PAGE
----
ALRI Ancient Egypt Course
Instructor:  Tom Wukitsch
Unit 1: 
Introduction, Egyptian prehistory, and pre-dynastic Egypt

Click on images or links for larger versions of the images.
Instructor TKW inserted in the funerary mask if King Tutankhamun
History and Archeology are both necessary for the study of ancient Egypt.
Archeology studies "artifacts", and that includes things other than stone and metal.  In Egyptian desert conditions that can include normaly perishable items such as bread and people.
Dynastic Egypt as well as modern Egypt is essentially the Nile River Valley.  The rest was and is dessert with a few widely scattered oases.  As we shall  see, however, there were periods in pre-history when the monsoon pattern shifted, and much of the desert was well watered.  The most recent of these periods was in the late paleolithic and early mesolithic (9500 to 4500 BC) when vast areas of Egypt's Eastern and Western Deserts teemed with fauna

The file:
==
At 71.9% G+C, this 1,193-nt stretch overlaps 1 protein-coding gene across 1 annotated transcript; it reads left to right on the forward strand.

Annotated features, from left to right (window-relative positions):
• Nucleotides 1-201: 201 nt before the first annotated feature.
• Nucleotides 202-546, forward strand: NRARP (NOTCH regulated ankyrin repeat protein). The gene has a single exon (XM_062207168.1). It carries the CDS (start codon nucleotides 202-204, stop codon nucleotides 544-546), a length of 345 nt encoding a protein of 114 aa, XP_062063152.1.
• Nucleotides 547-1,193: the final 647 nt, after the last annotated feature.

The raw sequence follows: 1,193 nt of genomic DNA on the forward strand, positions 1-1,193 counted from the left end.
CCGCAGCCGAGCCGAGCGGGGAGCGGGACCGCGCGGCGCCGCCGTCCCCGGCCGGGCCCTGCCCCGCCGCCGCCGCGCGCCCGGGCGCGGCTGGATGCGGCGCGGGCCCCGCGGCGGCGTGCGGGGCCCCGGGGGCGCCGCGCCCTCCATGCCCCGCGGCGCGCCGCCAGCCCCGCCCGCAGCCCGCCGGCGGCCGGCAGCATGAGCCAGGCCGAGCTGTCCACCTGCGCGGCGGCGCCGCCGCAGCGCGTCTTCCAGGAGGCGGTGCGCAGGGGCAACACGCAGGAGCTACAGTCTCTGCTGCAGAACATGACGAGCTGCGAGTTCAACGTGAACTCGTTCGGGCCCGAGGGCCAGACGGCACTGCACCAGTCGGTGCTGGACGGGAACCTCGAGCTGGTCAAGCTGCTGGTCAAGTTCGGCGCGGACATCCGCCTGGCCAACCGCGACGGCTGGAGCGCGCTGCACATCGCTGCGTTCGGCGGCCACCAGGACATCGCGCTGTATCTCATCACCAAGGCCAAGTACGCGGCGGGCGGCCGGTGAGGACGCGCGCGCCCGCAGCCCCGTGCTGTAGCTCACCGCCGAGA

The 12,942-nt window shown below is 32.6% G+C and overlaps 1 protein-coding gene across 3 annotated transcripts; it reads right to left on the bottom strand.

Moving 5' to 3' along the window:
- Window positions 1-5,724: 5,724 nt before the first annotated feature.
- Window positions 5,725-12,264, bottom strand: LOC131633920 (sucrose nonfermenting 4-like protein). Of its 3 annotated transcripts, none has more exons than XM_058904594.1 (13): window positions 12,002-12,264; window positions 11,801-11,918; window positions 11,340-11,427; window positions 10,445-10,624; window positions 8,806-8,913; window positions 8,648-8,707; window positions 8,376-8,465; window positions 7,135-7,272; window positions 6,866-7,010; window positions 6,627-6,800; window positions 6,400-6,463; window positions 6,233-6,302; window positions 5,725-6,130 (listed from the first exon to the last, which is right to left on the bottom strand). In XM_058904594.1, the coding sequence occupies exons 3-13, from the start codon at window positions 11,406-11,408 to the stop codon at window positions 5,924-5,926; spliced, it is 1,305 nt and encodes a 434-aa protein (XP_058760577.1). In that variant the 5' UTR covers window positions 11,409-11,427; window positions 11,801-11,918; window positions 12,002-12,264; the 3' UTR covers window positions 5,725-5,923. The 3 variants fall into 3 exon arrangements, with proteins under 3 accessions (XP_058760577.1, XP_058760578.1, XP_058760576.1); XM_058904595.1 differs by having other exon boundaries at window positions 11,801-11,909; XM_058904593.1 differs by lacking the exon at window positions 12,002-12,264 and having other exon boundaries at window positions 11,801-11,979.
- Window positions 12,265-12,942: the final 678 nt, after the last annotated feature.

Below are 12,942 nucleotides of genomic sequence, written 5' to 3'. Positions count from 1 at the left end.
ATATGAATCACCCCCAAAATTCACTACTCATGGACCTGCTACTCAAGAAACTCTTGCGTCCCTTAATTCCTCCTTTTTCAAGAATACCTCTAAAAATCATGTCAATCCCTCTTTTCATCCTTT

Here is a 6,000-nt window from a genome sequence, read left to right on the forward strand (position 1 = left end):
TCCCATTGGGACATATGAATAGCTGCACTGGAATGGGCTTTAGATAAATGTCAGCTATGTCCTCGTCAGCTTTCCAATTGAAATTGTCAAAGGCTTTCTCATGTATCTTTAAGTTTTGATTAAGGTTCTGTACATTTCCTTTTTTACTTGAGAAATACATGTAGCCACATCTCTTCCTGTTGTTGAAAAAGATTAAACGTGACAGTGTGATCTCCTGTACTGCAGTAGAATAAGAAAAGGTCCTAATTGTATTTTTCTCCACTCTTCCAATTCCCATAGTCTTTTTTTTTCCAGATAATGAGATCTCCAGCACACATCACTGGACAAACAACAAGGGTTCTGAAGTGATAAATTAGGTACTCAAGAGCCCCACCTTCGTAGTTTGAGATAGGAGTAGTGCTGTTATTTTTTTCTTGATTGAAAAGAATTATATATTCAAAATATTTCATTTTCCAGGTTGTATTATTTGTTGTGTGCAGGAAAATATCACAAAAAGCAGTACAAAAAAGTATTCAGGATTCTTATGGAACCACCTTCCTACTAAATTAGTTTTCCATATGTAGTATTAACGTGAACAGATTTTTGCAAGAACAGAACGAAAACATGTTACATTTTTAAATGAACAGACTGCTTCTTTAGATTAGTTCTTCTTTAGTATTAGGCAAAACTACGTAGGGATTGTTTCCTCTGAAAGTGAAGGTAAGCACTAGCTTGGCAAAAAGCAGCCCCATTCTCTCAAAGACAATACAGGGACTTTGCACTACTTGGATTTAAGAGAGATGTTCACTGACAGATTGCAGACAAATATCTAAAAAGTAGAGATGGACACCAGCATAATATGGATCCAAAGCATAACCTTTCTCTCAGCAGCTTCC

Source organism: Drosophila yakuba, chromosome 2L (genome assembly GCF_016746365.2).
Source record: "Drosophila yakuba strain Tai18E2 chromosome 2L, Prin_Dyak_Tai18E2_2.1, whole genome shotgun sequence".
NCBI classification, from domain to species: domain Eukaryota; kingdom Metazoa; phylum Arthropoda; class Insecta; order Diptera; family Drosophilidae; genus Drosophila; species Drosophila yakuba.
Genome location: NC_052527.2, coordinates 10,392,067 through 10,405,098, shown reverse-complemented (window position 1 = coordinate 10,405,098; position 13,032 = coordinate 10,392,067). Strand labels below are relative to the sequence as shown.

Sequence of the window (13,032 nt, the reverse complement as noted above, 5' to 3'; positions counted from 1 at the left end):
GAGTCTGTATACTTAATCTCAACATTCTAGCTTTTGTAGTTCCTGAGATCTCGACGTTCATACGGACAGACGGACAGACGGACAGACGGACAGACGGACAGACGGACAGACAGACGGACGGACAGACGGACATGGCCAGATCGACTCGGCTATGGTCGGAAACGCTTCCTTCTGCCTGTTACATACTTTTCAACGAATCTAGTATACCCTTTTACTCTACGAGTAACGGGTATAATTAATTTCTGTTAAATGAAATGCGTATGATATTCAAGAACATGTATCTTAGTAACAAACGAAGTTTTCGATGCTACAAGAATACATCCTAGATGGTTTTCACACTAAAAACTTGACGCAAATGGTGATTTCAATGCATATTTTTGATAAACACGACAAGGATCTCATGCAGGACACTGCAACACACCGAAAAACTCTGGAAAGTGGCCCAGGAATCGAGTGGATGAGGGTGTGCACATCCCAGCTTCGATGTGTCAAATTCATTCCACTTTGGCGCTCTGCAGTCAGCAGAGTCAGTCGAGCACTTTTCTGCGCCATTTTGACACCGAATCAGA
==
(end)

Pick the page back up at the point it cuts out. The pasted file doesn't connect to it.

now present only in sub-Saharan Africa. and
Egyptian monumental architecture has fascinated the outside world since ancient times.  Every foreign conqueror or tourist wamted to take home his or her own Egyptian monument.  This, of course left some gaps in Egypt's own landscape.  Where once there were two obelisks in front of the First Pylon (of Ramses II) in Luxor, now there is only one.  Its mate is in Paris.
That missing Luxor obelisk now stands in the center of the Place de la Concorde.
Bey Mohammed Ali of Egypt traded it for a large clock.  Neither French nor Egyptian engineers have ever been able to make the clock work.  It still stands unworking at the Mohammed Ali mosque in Cairo's citadel.
London got its obelisk from Alexandria and then almost lost it at sea when its specially built floating container broke lose from its tow boat in a storm.  It was recovered in the Bay of Biscay.